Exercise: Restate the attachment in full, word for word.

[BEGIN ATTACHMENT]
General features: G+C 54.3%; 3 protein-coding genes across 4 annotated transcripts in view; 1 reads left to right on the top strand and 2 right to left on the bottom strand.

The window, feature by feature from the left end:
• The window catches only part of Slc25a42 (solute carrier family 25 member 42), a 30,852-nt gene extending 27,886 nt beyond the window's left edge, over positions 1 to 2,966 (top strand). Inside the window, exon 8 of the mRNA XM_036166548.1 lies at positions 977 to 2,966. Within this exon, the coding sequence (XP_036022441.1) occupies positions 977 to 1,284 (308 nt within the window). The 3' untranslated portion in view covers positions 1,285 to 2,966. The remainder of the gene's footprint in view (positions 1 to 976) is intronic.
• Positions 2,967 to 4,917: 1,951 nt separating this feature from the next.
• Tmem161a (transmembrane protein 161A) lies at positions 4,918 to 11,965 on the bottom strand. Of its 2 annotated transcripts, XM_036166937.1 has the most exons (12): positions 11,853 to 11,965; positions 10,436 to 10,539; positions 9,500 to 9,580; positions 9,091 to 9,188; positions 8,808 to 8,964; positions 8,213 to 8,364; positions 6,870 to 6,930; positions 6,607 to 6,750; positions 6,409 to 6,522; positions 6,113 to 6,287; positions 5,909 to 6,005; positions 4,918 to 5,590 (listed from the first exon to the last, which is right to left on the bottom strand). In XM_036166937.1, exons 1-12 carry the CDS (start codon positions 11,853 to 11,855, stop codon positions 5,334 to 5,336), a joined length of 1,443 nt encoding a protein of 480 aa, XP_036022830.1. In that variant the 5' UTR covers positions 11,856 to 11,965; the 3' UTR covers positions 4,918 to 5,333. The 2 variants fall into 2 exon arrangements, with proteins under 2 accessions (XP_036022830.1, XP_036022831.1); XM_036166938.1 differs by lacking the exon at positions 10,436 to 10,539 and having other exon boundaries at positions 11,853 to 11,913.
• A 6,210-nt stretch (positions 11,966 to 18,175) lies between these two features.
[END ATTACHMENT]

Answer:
General features: G+C 54.3%; 3 protein-coding genes across 4 annotated transcripts in view; 1 reads left to right on the top strand and 2 right to left on the bottom strand.

The window, feature by feature from the left end:
• The window catches only part of Slc25a42 (solute carrier family 25 member 42), a 30,852-nt gene extending 27,886 nt beyond the window's left edge, over positions 1 to 2,966 (top strand). Inside the window, exon 8 of the mRNA XM_036166548.1 lies at positions 977 to 2,966. Within this exon, the coding sequence (XP_036022441.1) occupies positions 977 to 1,284 (308 nt within the window). The 3' untranslated portion in view covers positions 1,285 to 2,966. The remainder of the gene's footprint in view (positions 1 to 976) is intronic.
• Positions 2,967 to 4,917: 1,951 nt separating this feature from the next.
• Tmem161a (transmembrane protein 161A) lies at positions 4,918 to 11,965 on the bottom strand. Of its 2 annotated transcripts, XM_036166937.1 has the most exons (12): positions 11,853 to 11,965; positions 10,436 to 10,539; positions 9,500 to 9,580; positions 9,091 to 9,188; positions 8,808 to 8,964; positions 8,213 to 8,364; positions 6,870 to 6,930; positions 6,607 to 6,750; positions 6,409 to 6,522; positions 6,113 to 6,287; positions 5,909 to 6,005; positions 4,918 to 5,590 (listed from the first exon to the last, which is right to left on the bottom strand). In XM_036166937.1, exons 1-12 carry the CDS (start codon positions 11,853 to 11,855, stop codon positions 5,334 to 5,336), a joined length of 1,443 nt encoding a protein of 480 aa, XP_036022830.1. In that variant the 5' UTR covers positions 11,856 to 11,965; the 3' UTR covers positions 4,918 to 5,333. The 2 variants fall into 2 exon arrangements, with proteins under 2 accessions (XP_036022830.1, XP_036022831.1); XM_036166938.1 differs by lacking the exon at positions 10,436 to 10,539 and having other exon boundaries at positions 11,853 to 11,913.
• A 6,210-nt stretch (positions 11,966 to 18,175) lies between these two features.